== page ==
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Living Well with Psoriasis

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Psoriasis in People of Color: 4 Ways to Overcome Obstacles to Care

Medically Reviewed By William C. Lloyd III, MD, FACS
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People of Color often have more severe psoriasis than white people and experience a greater impact on their quality of life. However, there are ways to improve psoriasis care, including finding a culturally competent doctor, educating yourself about treatment options, connecting with others in similar situations, and even joining a clinical trial.

a woman wearing a pink shirt is talking to a doctor

Our knowledge of psoriasis continues to evolve. It is now recognized that psoriasis is more prevalent in People of Color than once believed. However, significant challenges remain when it comes to diagnosing and treating psoriasis among different racial and ethnic groups.

If you are a Person of Color living with psoriasis, here are some tips to help you address these barriers and find the best treatment.

1. Find a doctor who is familiar with psoriasis in skin of color

Psoriasis is often described as involving itchy, scaly, and reddened patches of skin. Yet in reality, there is considerable variation in how psoriasis presents on different skin colors. Psoriasis symptoms in People of Color may appear more violet or gray, rather than pink or red. On skin of color, psoriasis is also more likely to result in areas of hyperpigmented (darker) or hypopigmented (lighter) skin.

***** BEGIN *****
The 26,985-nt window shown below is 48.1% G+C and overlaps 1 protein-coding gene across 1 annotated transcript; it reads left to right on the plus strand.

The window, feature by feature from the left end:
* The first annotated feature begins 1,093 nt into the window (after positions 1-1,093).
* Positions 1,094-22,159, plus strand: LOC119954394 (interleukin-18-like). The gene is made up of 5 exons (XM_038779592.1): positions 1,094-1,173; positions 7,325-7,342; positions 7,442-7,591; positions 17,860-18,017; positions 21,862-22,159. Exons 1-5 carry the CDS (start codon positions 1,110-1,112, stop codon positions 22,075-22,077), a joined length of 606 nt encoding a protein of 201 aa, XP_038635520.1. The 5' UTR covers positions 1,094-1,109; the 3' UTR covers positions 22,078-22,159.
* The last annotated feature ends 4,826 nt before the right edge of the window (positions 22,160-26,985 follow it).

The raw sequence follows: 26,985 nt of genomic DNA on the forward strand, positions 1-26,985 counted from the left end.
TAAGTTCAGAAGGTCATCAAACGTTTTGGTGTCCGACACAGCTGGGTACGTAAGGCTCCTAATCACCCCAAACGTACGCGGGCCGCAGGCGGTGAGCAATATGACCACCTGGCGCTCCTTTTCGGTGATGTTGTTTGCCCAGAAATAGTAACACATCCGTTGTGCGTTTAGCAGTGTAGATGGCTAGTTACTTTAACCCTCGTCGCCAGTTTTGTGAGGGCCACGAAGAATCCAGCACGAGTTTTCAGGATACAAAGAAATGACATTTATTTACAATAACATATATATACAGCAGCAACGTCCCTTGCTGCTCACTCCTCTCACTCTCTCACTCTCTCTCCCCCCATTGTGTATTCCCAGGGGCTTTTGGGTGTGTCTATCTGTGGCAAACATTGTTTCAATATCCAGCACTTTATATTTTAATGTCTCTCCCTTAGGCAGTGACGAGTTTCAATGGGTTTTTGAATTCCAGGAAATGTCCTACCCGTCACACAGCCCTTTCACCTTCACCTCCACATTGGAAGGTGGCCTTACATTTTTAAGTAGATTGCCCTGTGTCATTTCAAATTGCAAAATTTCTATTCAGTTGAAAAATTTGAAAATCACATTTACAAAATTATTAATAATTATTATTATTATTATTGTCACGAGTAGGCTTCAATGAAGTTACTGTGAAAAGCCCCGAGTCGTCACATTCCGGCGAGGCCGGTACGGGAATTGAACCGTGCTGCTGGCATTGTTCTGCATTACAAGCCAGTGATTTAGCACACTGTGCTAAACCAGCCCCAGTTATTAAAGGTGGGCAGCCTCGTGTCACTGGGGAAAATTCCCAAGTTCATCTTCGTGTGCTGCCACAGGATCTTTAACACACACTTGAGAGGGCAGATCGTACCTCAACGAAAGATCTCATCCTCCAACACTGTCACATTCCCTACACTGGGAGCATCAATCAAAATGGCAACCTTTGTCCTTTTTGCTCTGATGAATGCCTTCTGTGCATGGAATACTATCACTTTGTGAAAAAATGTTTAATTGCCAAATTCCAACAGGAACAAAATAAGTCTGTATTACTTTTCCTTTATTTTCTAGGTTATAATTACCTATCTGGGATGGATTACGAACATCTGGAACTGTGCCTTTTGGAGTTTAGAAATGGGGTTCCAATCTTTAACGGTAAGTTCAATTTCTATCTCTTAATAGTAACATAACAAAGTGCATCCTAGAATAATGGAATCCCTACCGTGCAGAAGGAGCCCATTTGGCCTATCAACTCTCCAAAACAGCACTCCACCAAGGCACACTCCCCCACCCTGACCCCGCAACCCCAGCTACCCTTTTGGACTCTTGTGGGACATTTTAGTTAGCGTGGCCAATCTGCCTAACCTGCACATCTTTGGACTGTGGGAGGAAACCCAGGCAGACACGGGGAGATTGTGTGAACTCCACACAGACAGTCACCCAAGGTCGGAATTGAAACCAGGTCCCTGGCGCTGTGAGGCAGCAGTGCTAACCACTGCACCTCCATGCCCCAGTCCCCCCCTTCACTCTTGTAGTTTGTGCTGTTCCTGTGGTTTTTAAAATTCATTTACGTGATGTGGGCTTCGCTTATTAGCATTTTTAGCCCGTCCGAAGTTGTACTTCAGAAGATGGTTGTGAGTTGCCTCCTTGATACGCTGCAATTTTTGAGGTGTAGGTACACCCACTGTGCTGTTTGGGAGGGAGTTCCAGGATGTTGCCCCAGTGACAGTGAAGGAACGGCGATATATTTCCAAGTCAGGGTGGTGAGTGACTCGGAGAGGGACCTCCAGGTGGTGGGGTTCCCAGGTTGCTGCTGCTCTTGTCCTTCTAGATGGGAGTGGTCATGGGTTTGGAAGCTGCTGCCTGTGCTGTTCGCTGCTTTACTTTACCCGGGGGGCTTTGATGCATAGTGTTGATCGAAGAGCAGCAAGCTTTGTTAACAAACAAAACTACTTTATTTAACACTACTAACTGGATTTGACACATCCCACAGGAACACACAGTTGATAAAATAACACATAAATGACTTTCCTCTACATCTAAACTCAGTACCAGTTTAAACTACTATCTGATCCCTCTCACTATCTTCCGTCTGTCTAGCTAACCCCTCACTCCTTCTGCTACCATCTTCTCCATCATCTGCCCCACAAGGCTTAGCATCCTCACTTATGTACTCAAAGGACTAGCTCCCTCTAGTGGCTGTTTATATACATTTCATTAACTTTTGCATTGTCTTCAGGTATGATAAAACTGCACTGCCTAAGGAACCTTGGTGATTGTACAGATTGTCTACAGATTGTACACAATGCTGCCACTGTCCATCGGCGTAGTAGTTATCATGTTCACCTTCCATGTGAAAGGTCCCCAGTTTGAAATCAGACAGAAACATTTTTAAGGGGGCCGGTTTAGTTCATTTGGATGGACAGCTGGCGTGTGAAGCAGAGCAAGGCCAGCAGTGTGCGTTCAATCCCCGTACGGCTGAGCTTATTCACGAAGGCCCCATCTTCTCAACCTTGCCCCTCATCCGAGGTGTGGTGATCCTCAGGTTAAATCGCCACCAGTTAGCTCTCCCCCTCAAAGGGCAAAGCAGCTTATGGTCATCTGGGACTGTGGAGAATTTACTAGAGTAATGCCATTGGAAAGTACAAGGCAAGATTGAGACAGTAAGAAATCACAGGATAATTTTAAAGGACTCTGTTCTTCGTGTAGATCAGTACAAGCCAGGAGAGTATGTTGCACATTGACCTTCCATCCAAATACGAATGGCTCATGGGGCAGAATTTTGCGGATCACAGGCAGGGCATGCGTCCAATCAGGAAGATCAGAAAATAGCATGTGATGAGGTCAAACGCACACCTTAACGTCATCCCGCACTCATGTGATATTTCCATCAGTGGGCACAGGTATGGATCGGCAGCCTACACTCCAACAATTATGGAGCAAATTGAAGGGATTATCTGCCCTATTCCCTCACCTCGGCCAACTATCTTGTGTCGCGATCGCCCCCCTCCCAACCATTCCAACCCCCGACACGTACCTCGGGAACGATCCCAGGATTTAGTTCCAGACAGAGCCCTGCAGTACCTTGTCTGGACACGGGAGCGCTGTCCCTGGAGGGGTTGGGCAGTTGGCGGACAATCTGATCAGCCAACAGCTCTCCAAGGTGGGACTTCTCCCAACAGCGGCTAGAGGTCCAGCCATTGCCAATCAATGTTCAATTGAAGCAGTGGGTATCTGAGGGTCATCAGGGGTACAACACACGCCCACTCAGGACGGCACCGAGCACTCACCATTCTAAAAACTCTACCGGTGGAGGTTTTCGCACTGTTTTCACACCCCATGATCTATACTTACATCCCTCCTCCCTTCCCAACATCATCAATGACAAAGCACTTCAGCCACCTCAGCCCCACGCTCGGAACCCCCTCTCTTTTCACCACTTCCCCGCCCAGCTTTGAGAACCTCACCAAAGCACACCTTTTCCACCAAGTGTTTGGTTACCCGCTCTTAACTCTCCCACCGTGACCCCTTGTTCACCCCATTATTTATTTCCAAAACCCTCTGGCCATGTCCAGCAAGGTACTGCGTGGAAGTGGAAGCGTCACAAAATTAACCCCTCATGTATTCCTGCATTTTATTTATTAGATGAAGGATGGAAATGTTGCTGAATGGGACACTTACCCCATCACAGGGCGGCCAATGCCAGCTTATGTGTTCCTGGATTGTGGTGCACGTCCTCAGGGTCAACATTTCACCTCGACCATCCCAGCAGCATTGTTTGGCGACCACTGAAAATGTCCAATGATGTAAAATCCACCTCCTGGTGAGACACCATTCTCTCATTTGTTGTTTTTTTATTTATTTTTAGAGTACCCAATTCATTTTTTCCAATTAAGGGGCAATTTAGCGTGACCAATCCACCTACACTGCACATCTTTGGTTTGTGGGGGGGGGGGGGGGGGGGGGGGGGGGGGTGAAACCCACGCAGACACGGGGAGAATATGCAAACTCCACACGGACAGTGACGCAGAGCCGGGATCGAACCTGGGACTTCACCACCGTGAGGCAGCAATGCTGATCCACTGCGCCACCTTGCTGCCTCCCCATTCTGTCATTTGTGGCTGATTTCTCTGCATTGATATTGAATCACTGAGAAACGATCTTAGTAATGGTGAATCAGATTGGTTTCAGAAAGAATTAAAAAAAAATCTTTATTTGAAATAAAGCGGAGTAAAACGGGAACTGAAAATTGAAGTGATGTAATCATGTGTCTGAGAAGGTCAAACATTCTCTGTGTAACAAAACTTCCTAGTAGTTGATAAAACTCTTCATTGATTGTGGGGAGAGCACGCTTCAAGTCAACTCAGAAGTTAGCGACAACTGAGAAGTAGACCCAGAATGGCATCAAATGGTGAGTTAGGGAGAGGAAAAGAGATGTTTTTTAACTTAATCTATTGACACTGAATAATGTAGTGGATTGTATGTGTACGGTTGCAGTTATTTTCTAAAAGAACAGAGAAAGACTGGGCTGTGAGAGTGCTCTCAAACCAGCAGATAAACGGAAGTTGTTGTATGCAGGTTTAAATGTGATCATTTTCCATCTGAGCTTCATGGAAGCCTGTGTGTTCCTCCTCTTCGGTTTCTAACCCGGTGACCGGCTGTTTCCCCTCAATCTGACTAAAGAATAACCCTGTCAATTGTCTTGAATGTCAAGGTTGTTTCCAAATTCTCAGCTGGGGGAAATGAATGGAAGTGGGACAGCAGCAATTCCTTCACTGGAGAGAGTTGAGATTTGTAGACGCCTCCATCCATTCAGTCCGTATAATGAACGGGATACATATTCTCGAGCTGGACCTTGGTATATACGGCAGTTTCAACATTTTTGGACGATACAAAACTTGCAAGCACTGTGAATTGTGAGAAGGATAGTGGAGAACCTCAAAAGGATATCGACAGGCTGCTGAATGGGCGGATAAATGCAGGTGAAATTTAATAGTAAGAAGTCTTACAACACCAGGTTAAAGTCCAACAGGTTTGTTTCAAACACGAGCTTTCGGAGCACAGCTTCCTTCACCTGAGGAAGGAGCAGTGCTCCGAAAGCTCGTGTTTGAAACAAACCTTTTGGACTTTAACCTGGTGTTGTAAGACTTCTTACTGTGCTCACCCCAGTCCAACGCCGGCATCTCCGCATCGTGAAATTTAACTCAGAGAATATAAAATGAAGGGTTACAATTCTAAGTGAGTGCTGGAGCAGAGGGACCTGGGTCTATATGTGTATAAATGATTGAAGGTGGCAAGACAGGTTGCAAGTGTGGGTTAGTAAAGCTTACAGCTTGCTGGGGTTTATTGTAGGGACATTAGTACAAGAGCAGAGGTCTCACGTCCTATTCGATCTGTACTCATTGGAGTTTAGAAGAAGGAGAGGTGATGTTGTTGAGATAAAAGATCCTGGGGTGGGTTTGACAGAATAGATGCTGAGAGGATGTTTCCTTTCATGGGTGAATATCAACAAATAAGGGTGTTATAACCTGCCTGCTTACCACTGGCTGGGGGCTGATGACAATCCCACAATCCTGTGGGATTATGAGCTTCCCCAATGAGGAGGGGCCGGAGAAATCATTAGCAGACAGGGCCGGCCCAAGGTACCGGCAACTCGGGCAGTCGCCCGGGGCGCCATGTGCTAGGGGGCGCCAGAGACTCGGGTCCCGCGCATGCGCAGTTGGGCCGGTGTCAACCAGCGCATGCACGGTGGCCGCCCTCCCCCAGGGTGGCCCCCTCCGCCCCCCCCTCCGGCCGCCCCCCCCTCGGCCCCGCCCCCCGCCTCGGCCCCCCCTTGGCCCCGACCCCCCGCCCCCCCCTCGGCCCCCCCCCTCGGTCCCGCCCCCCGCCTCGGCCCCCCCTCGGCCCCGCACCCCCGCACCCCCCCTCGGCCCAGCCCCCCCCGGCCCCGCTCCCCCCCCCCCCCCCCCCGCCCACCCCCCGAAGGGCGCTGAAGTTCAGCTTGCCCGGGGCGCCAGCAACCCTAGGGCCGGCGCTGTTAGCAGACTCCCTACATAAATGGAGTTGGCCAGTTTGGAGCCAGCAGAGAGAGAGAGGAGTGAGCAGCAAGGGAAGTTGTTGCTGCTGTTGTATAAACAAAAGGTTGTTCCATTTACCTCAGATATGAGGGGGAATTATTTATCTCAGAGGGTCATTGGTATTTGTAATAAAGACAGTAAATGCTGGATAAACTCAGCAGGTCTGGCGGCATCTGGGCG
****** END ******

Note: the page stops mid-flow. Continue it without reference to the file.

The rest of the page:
People of Color may be more likely than white people to develop certain types of psoriasis, as well. For example, Asian and Hispanic people are more likely to have pustular psoriasis, which is a rare form that results in small, pus-filled blisters. Asian individuals also experience a greater incidence of erythrodermic psoriasis, which can cause a peeling rash over the body. These types of psoriasis are not only more uncommon but often more severe.

Doctors aren’t always trained to identify psoriasis in skin of color, which is one reason they are more likely to misdiagnose psoriasis in People of Color. These groups are also more likely to receive a delayed diagnosis. To avoid this, it may be helpful to search for a dermatologist who specializes in skin of color. Organizations such as the Skin of Color Society and the American Academy of Dermatology can help you locate a specialist to meet your needs. There are also a number of Ethnic Skin Centers throughout the country with dermatologists who have expertise in skin of color.

2. Educate yourself about psoriasis treatment options

As with any medical condition, the more you can learn about psoriasis and its treatments, the better you can advocate for yourself. However, this responsibility isn’t solely yours. Work with your medical team, ask questions, and take an active role in your care.

This is important because research suggests that there are racial disparities in psoriasis treatment. For example, Black people are less likely than white people to receive biologic medications, which are powerful and often effective treatments for psoriasis. One study indicates that this may be due to a lack of familiarity with and understanding of biologics as a potential treatment option.